Everyone loves how cornstarch helps us create a thick creamy soup or coat meats and vegetables for deep frying. But ingredients like cornstarch and cornflour aren’t suitable for a keto diet. Though this may seem like you’ll be missing out, it’s far from it, as you’ll still find ideal keto-friendly substitutes, among which are popular healthy replacements like xanthan gum and glucomannan powder. And these work in a wide selection of recipes ranging from sauces to soups, gravy, and deep fry.
Nutrition Facts Cornstarch
Cornstarch in Recipes
Cornstarch is derived from the starchy parts of corn kernels and is a white powder with a smooth texture. It works as a thickener in various recipes by giving it body and volume. It’s also used for desserts like yogurt and even in cheese for the same reasons. And in deep frying recipes, it’s coated unto foods before frying to give it a crisp, crunchy texture.
Cornstarch is so versatile; it shows up in a lot of cooking and baking recipes. It features a wide range of dishes around the world, some of which include;
- Creamy soups
- Ice cream
- Fried vegetables
- Deep-fried fish
- Pie fillings
- Deep-fried meat
- Mongolian beef
- Crispy chicken tenders
- Baked goods
Why isn’t Cornstarch Keto-friendly?
For an ingredient to be keto-friendly means, it must have a low carb count. But cornstarch isn’t only high in carbs but also contains lesser proteins, fats, and fiber. To summarize, 1 ounce of cornstarch contains about 106 calories, out of which more than 25g are carbs. Such nutritional statistics are highly unsuitable for keto diets, especially compared to the fiber and protein contents, amounting to about 1g each. And what’s worse, cornstarch doesn’t in any way contribute any vitamins or minerals to diet at all.
Cornstarch Keto Substitutes
Since we’ve ruled out cornstarch from keto diets, the next step is to select other ingredients that can conveniently do the same duties it does in recipes. What’s more, these substitutes are all keto-friendly, and most of them are almost as flexible as cornstarch in both cooking and baking.
Almond flour is made from dried and grounded almond nuts. And it surpasses cornstarch in so many ways, and considering the need for a pro-keto ingredient, it’s a perfect substitute. It’s richer in nutrients, containing vitamin E, magnesium, iron, potassium, calcium, and even manganese. It’s also high in calories but still low in carbs, making it perfect for keto diets. It’s great for thickening gravy, sauces, soups, stews, and baking recipes.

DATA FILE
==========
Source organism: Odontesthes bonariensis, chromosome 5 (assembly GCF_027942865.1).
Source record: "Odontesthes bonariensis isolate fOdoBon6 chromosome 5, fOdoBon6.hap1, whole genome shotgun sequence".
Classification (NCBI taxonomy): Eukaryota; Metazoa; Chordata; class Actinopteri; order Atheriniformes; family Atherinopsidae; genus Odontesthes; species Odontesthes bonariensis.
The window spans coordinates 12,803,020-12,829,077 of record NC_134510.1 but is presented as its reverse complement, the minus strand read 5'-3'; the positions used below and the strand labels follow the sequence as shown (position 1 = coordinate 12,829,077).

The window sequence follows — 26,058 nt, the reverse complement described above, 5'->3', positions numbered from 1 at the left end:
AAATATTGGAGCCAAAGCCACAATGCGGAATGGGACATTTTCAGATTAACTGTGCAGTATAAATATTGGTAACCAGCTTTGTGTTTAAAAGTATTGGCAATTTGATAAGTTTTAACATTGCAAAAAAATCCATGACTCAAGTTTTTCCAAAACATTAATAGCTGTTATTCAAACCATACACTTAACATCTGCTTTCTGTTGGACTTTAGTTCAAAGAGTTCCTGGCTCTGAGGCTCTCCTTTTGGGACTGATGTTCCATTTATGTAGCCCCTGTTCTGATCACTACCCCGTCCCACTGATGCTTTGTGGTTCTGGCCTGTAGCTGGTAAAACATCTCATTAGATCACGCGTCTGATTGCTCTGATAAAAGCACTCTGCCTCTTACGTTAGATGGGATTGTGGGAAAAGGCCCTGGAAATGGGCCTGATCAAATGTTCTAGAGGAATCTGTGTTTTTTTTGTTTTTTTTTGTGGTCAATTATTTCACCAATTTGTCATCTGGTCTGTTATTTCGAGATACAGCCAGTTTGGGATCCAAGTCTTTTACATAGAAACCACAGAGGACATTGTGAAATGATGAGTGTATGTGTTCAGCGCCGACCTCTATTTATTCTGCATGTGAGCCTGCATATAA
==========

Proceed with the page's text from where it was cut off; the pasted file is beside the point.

Also known as linseed, these are gotten from the Linum usitatissimum plant. They come in two color varieties; brown and golden-yellow. When mixed with water, flaxseeds can form a thick jelly that works perfectly as a thickener. The glue-like consistency of the jelly also allows it to bind ingredients together in a mix, making them a great substitute in baking. They’re a significant source of omega-3 fatty acids and antioxidants and carry loads of calories with minimal carbs. But to use, they must first be grounded.
Glucomannan powder is one of the most popular thickener alternatives used by those on a keto diet in place of cornstarch. It’s derived from the roots of the konjac plant and is made up of fibers that can easily absorb water and expand. It’s low in carbs, and is also prebiotic, and helps with many gastrointestinal problems. It’s also tasteless, so you never have to worry about it influencing the dish’s flavor. Glucomannan powder is perfect for liquid recipes like stews, soups, broth, and sauces. But it would be best if you first whisked the powder in cold water before pouring it into hot liquids; otherwise, you’ll end up with lumps.
Coconut flour is surprisingly ideal for keto diets due to its low carb content and almost 60% fat. And it’s made directly from dried and grounded coconut flesh, without any artificial processing, so every nutrient from the fruit is retained in the flour. It works as an ideal substitute for cornstarch, as its high fiber content also has high absorption capacity. And when used, you’ll notice a slightly sweet coconut taste in the recipe. Coconut flour can be used by mixing with water to create a slurry, which you can then add to soups, stews, gravy, and other sauces.
This powder is perhaps the most commonly used substitute for cornstarch in keto diets. It’s just as versatile, doesn’t add any taste, and can be gotten just as quickly. When added to liquid recipes, it creates a creamy texture that’s similar to what cornstarch does. And it works not just as a thickener but also as a binder, emulsifier, and stabilizer in various recipes. Xanthan gum blends well in soups, sauces, smoothies, and even custards. And for every 3 cups of liquid, one teaspoon of xanthan gum is enough to replace cornstarch.
Frequently Asked Questions (FAQs)
How can I thicken the sauce without flour or cornstarch?
Egg yolks can make a creamy sauce thicker, and they also work for dressings and salads. And because they’re rich in protein but low in carbs, they’re great for a keto diet.
What can I use instead of cornstarch on keto?
Apart from the substitutes mentioned above, you can also use chia seeds, psyllium husks, and guar gum. Agar-agar is also an ideal keto-friendly replacement for cornstarch, as also is cauliflower.
Is xanthan gum natural or artificial?
Xanthan gum is a natural ingredient made from sugar. The sugar could be extracted from soy, dairy, wheat, or even corn, among other sources. And though it’s a recommended keto-friendly ingredient, those with allergies need to check the label to know where the sugar is gotten.
Knowing that cornstarch isn’t s keto-friendly food ingredient, you need to find others to replace it in your diet. And any of these substitutes can do that, with some being even more flexible than others. Whichever you choose, you’ll still be able to add thickness and richness to your dishes.